That’s about all I’ve been up to lately, gaming-wise. With Kero Blaster and its spinoffs, I decided that it might be a good idea to dedicate my weekends to an indie/doujin game (or two) of a reasonable length, which would help me churn through more of my backlog, at the very least. At the moment, I’m considering my options for this coming weekend, and there are a lot of them. I should also get back to the RPGs in between those indies and sessions with Professor Layton. One of my major backlog goals for this year is to put a dent in the number of RPGs I have sitting around unplayed, but I was not expecting Bravely to be this long. Perhaps I’ll have it beaten by next month. Either way, I have no idea which RPG I would want to play next.

Until next time…

Game Progress: Ghost Confirmed

There hasn’t been all that much going on with me lately, gaming-wise. Since my last post, I beat Etrian Odyssey and began delving into the postgame stratum, a set of floors with some especially tough monsters. As they approached or hit the level cap of 70, I knocked each member of my main party (a Landsknecht, a Dark Hunter, a Medic, a Survivalist, and a Troubadour) back ten levels for the privilege of being able to reassign their skill points. Then, I decided to retire them and start over with their apprentices back at level 1, taking advantage of certain stat benefits. With this new party, I’ve plowed through some of the optional quests I never took on, including what has to be the single most tedious one in the game. They’re now in their 40s, level-wise, but it will still be awhile before I can enter that postgame stratum again without worrying about being annihilated. As one can imagine, this grinding has become rather tedious, and thus, it’s since replaced Planet Puzzle League as my mainstay “laundry day game”.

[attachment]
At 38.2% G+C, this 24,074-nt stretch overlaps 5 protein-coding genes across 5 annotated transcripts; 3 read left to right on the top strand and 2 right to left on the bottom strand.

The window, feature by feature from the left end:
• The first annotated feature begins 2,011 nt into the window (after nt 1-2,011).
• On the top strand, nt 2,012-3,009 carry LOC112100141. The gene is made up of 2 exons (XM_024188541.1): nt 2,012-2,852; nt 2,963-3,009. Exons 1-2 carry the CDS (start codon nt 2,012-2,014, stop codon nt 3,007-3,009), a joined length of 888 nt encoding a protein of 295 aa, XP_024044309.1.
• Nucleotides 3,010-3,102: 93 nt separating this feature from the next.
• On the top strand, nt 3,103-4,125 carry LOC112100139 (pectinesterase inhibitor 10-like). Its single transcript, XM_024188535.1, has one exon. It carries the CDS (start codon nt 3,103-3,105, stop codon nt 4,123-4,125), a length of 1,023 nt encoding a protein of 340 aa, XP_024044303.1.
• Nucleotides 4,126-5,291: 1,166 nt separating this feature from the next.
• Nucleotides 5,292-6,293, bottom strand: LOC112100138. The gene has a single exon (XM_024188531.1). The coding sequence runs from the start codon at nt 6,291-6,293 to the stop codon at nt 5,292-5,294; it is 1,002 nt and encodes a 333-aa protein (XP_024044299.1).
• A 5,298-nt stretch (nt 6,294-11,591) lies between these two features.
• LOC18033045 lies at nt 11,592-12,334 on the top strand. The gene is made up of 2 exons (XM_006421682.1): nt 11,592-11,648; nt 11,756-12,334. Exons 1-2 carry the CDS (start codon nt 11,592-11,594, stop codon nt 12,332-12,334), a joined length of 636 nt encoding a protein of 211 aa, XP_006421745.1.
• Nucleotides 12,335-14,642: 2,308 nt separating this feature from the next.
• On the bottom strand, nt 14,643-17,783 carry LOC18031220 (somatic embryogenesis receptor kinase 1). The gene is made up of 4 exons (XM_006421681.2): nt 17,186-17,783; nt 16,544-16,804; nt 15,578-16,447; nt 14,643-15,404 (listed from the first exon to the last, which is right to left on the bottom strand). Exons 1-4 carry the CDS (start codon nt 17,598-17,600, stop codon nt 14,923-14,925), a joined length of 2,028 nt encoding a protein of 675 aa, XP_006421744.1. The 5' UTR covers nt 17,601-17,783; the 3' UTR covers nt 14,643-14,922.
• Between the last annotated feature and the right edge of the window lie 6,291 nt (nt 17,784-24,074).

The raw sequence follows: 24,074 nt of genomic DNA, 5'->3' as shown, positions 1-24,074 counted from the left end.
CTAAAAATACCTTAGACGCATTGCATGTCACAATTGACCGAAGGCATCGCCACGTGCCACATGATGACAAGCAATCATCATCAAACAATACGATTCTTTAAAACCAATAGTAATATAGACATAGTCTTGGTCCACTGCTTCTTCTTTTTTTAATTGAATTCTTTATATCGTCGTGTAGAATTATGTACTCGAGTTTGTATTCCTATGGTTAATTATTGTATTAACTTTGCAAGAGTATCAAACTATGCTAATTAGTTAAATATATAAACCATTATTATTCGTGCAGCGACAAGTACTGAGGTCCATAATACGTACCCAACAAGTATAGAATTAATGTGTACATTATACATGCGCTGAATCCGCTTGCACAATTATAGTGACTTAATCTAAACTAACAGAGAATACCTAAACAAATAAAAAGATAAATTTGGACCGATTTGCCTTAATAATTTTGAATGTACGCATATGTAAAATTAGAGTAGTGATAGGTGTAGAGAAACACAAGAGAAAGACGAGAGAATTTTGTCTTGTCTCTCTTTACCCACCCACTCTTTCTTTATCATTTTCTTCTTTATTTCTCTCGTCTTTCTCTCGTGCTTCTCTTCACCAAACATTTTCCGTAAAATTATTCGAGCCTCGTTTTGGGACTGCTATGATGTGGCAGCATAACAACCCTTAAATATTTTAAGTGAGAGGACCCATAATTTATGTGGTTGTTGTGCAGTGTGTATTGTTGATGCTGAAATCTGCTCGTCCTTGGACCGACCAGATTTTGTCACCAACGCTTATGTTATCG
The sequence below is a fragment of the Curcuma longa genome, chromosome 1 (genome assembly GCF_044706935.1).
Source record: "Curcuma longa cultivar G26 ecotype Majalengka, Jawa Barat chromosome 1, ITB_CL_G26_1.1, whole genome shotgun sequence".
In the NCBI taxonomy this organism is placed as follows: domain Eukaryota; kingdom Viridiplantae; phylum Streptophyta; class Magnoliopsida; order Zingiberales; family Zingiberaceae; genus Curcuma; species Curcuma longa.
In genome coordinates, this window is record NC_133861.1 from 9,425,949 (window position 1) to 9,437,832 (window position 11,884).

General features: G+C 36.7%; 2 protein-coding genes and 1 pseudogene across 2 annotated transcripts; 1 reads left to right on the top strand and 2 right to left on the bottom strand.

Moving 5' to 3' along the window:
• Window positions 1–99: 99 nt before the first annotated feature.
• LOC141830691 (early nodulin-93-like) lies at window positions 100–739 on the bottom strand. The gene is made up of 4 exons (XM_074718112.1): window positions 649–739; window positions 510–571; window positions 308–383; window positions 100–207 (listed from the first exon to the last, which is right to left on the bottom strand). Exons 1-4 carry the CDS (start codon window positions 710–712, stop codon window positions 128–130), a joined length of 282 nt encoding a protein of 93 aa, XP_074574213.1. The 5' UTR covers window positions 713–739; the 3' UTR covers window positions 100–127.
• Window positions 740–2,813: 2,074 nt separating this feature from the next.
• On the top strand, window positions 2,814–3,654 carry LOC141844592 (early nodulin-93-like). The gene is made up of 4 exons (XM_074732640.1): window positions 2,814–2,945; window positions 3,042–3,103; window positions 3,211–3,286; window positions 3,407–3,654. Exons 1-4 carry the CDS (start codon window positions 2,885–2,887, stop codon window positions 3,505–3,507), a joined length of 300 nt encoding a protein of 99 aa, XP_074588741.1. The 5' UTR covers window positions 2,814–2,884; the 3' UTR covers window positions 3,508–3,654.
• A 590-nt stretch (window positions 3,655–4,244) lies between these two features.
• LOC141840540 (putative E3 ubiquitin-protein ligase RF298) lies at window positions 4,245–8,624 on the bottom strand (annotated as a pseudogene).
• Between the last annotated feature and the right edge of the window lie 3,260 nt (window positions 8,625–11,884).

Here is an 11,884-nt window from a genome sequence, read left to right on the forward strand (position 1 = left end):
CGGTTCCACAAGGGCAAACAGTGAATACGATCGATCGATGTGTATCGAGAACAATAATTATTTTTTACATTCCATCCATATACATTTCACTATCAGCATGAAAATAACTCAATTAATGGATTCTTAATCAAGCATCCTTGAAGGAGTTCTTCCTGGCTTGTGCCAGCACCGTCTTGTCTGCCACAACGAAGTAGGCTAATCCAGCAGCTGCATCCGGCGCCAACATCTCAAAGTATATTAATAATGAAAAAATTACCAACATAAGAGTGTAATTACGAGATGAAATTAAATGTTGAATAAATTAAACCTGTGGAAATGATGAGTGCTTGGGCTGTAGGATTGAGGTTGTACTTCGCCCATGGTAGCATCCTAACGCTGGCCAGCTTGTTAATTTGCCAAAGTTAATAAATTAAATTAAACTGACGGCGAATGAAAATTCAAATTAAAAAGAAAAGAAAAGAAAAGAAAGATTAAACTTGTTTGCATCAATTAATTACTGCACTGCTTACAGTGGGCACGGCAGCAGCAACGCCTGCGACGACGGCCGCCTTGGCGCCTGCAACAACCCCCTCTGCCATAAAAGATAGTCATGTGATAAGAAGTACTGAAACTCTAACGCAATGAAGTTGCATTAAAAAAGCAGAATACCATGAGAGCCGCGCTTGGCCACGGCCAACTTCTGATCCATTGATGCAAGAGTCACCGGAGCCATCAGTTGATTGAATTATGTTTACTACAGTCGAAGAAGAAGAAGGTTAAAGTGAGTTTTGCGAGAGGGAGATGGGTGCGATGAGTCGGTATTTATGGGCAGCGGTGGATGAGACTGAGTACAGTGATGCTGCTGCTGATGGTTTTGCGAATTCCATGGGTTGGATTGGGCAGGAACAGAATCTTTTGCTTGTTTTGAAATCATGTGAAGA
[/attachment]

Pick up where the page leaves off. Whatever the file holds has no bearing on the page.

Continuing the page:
Best. Podcast. Ever.

Best. Podcast. Ever.

I’ve also taken to listening to the game’s sound on laundry days as well, which I never did with PPL. When playing the latter, my headphones would instead be hooked up to a crusty old iPod Mini loaded with episodes of Listen UP. I listened to their last-ever show in two sessions (three hours makes for a long podcast), the second being on Monday, as I folded my laundry (as opposed to washing and folding). I can’t recall exactly when I first started listening to 1UP Yours—sometime last spring, I think—but I loved both it and its successor, Four Guys One Up Listen UP, and downloaded the latest episode every week. Now there’s no more Whacha’ Been Playin?, John’s iPhone Game of the Week, Four Minute Warning, “weekend confirmed”, or “we are ghost”, but despite the team’s separation (with Garnett now at Shacknews, John gone to GamePro, and David still at 1UP), new, separate podcasts are being promised (and maybe with at least a couple of those old elements intact, as hinted at in the last episode?). Looking forward to whatever you guys come up with, and thanks for all the great shows. Also, congrats to Garnett for finally starting Yakuza 2!